Western Maples ‘pop’ the West Coast Treeline – Vancouver Island – October 2017
Photo by Shelley Nielsen


King of the Treeline – The golden larches that grow here are more formally known as alpine larches, or larix lyallii for serious clarification.  They are a very unique tree. Alpine larches are coniferous trees, just like a pine tree or a Christmas tree. But what makes them so special is that they are NOT evergreen: they actually change colour and shed their needles each fall the way a maple tree does.  They live at higher elevations, like the ones on Frosty Mountain at about 2000m above sea level.  Larches can live incredibly long — over 1000 years — which is surprising since they aren’t particularly large trees. In fact, one recent core sampling from a tree in the Rocky Mountains of Canada dated it to be almost 2,000 years old.

Larch Forest on Frosty Mountain – Manning Provincial Park – September 2018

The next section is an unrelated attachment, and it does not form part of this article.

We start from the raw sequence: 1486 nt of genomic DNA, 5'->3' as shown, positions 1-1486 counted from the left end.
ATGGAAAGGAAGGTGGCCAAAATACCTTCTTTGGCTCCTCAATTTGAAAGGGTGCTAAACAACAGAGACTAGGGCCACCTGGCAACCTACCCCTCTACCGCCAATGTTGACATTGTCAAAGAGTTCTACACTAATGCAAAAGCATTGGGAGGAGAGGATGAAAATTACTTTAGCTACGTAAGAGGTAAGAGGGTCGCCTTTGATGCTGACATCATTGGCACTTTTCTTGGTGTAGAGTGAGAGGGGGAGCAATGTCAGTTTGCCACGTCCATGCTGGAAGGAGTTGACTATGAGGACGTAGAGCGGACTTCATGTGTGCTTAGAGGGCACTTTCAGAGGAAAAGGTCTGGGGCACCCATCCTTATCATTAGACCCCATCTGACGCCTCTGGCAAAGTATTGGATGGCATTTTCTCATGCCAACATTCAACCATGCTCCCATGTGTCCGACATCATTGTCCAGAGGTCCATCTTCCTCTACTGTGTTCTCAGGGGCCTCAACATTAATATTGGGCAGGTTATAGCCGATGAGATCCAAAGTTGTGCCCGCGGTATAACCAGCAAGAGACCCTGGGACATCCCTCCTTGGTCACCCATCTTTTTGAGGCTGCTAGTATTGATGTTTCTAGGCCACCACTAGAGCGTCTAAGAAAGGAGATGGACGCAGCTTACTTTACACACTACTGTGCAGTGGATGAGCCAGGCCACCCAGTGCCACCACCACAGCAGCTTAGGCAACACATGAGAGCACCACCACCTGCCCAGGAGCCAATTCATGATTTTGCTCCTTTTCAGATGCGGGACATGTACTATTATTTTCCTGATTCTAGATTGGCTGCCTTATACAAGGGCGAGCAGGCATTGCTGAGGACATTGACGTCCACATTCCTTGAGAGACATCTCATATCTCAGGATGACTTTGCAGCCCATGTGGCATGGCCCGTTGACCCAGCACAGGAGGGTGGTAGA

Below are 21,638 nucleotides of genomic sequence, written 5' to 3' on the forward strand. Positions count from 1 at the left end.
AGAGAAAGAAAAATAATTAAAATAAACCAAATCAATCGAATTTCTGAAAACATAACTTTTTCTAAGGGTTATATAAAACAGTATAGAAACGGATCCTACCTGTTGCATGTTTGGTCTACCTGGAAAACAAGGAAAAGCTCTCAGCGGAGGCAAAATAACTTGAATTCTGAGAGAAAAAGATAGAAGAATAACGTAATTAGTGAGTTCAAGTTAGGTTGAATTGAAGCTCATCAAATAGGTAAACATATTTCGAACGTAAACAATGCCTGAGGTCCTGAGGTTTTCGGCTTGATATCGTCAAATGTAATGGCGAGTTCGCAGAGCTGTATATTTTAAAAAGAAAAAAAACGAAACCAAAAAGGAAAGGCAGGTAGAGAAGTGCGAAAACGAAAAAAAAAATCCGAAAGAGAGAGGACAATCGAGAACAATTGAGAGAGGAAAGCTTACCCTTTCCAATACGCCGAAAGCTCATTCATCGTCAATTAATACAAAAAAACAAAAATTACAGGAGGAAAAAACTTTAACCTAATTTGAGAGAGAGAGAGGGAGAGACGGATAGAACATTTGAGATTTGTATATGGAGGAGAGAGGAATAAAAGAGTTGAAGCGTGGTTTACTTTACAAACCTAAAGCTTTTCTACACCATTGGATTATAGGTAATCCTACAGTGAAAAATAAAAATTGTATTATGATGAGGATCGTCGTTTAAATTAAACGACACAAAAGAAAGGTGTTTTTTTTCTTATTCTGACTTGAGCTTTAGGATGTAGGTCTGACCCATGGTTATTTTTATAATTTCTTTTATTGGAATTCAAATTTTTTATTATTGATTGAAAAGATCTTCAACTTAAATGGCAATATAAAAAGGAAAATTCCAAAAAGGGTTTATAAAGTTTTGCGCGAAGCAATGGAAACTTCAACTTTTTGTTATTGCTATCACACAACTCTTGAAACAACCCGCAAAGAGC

Photo by Darcy Ferrier

Alpine Larch Trees – Manning Provincial Park – September 2018
Photos by Darcy Ferrier


Manning Park has a teeny tiny pocket of prime larch habitat. It’s high enough, dry enough, cold enough and rocky enough to support larch trees.

Hikers must be in good physical condition as this is considered a strenuous hike; luckily you don’t have to climb the entire mountain to enjoy the larches.  You can reach the best larch groves by hiking 9 km (one way) while gaining 775 m of elevation; round-trip is 18 km.  If you summit Mount Frosty, you’ll climb 1,150m on 11 km of the trail; round trip is 22 km and at the top, you’ll be rewarded with a stunning view of the North Cascades.

A priceless photo moment on Frosty Mountain Trail – September 2018
Photo by Darcy Ferrier


The best time to go is from July through September. Late July to mid-August there are lots of wildflowers to see. About the third week of September, the stand of sub-alpine Larch changes colour to gold.

Peak flower season is generally the first two weeks of August. Prior to that, the “spring” bloom and a variety of fungi are of interest. From mid-September through early October, the golden fall colours of the larch are spectacular, and the variety of fungi is extensive.

Whiskey Jack – on our way to the Sub-Alpine – September 2012
Photo by Shelley Nielsen